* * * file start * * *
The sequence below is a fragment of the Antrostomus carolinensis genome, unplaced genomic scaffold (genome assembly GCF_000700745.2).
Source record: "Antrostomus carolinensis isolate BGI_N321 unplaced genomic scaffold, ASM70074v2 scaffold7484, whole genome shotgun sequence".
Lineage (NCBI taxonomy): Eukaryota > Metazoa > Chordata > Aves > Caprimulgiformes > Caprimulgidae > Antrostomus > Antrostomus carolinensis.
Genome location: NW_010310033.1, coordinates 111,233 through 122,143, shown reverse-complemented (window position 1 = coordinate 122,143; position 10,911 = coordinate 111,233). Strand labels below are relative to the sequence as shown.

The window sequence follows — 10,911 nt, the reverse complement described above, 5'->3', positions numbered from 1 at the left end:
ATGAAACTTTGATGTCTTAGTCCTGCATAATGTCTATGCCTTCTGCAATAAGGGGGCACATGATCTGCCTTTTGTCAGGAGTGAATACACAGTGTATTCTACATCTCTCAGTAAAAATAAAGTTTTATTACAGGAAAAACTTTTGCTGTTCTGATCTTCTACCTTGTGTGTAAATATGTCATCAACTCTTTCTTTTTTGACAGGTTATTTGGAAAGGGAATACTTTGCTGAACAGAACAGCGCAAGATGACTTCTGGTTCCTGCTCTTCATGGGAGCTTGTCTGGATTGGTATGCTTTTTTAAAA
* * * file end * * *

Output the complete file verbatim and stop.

The sequence below is a fragment of the Antrostomus carolinensis genome, unplaced genomic scaffold (genome assembly GCF_000700745.2).
Source record: "Antrostomus carolinensis isolate BGI_N321 unplaced genomic scaffold, ASM70074v2 scaffold7484, whole genome shotgun sequence".
Lineage (NCBI taxonomy): Eukaryota > Metazoa > Chordata > Aves > Caprimulgiformes > Caprimulgidae > Antrostomus > Antrostomus carolinensis.
Genome location: NW_010310033.1, coordinates 111,233 through 122,143, shown reverse-complemented (window position 1 = coordinate 122,143; position 10,911 = coordinate 111,233). Strand labels below are relative to the sequence as shown.

The window sequence follows — 10,911 nt, the reverse complement described above, 5'->3', positions numbered from 1 at the left end:
ATGAAACTTTGATGTCTTAGTCCTGCATAATGTCTATGCCTTCTGCAATAAGGGGGCACATGATCTGCCTTTTGTCAGGAGTGAATACACAGTGTATTCTACATCTCTCAGTAAAAATAAAGTTTTATTACAGGAAAAACTTTTGCTGTTCTGATCTTCTACCTTGTGTGTAAATATGTCATCAACTCTTTCTTTTTTGACAGGTTATTTGGAAAGGGAATACTTTGCTGAACAGAACAGCGCAAGATGACTTCTGGTTCCTGCTCTTCATGGGAGCTTGTCTGGATTGGTATGCTTTTTTAAAA